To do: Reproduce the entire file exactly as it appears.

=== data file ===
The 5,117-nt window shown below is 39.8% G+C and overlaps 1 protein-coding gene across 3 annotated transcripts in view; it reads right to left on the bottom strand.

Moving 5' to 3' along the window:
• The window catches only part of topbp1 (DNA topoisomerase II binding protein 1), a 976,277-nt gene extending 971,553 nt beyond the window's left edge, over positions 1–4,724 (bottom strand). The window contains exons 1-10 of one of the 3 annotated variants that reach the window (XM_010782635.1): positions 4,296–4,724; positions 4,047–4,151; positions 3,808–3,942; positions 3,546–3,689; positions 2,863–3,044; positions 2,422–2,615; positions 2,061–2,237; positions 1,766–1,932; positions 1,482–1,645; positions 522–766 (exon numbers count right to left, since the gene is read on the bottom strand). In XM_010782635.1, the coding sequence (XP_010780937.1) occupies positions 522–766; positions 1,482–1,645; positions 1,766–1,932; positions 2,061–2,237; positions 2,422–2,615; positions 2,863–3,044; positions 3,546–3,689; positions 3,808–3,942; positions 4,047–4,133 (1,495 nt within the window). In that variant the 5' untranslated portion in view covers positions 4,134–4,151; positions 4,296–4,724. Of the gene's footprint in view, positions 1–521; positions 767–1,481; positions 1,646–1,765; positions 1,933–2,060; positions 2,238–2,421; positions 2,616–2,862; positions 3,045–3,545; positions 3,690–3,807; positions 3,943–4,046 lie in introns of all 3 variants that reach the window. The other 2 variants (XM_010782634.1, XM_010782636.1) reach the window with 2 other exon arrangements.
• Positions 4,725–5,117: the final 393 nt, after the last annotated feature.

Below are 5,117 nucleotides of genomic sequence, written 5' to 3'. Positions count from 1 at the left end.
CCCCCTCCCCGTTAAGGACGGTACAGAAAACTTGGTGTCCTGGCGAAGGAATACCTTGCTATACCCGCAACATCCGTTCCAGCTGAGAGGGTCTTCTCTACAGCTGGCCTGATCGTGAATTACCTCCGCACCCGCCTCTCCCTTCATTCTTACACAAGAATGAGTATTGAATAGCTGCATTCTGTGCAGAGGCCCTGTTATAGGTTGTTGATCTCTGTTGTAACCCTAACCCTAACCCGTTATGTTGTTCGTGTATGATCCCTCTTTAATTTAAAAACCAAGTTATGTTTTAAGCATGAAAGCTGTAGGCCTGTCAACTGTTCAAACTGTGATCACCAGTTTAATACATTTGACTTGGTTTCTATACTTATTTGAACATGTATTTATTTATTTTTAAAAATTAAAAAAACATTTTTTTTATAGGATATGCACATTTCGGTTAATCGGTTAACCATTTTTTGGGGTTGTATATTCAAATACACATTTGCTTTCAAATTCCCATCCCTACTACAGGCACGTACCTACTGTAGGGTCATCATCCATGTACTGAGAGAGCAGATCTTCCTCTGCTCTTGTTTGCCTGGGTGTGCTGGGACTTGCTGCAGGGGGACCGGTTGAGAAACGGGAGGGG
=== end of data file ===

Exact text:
The 5,117-nt window shown below is 39.8% G+C and overlaps 1 protein-coding gene across 3 annotated transcripts in view; it reads right to left on the bottom strand.

Moving 5' to 3' along the window:
• The window catches only part of topbp1 (DNA topoisomerase II binding protein 1), a 976,277-nt gene extending 971,553 nt beyond the window's left edge, over positions 1–4,724 (bottom strand). The window contains exons 1-10 of one of the 3 annotated variants that reach the window (XM_010782635.1): positions 4,296–4,724; positions 4,047–4,151; positions 3,808–3,942; positions 3,546–3,689; positions 2,863–3,044; positions 2,422–2,615; positions 2,061–2,237; positions 1,766–1,932; positions 1,482–1,645; positions 522–766 (exon numbers count right to left, since the gene is read on the bottom strand). In XM_010782635.1, the coding sequence (XP_010780937.1) occupies positions 522–766; positions 1,482–1,645; positions 1,766–1,932; positions 2,061–2,237; positions 2,422–2,615; positions 2,863–3,044; positions 3,546–3,689; positions 3,808–3,942; positions 4,047–4,133 (1,495 nt within the window). In that variant the 5' untranslated portion in view covers positions 4,134–4,151; positions 4,296–4,724. Of the gene's footprint in view, positions 1–521; positions 767–1,481; positions 1,646–1,765; positions 1,933–2,060; positions 2,238–2,421; positions 2,616–2,862; positions 3,045–3,545; positions 3,690–3,807; positions 3,943–4,046 lie in introns of all 3 variants that reach the window. The other 2 variants (XM_010782634.1, XM_010782636.1) reach the window with 2 other exon arrangements.
• Positions 4,725–5,117: the final 393 nt, after the last annotated feature.

Below are 5,117 nucleotides of genomic sequence, written 5' to 3'. Positions count from 1 at the left end.
CCCCCTCCCCGTTAAGGACGGTACAGAAAACTTGGTGTCCTGGCGAAGGAATACCTTGCTATACCCGCAACATCCGTTCCAGCTGAGAGGGTCTTCTCTACAGCTGGCCTGATCGTGAATTACCTCCGCACCCGCCTCTCCCTTCATTCTTACACAAGAATGAGTATTGAATAGCTGCATTCTGTGCAGAGGCCCTGTTATAGGTTGTTGATCTCTGTTGTAACCCTAACCCTAACCCGTTATGTTGTTCGTGTATGATCCCTCTTTAATTTAAAAACCAAGTTATGTTTTAAGCATGAAAGCTGTAGGCCTGTCAACTGTTCAAACTGTGATCACCAGTTTAATACATTTGACTTGGTTTCTATACTTATTTGAACATGTATTTATTTATTTTTAAAAATTAAAAAAACATTTTTTTTATAGGATATGCACATTTCGGTTAATCGGTTAACCATTTTTTGGGGTTGTATATTCAAATACACATTTGCTTTCAAATTCCCATCCCTACTACAGGCACGTACCTACTGTAGGGTCATCATCCATGTACTGAGAGAGCAGATCTTCCTCTGCTCTTGTTTGCCTGGGTGTGCTGGGACTTGCTGCAGGGGGACCGGTTGAGAAACGGGAGGGG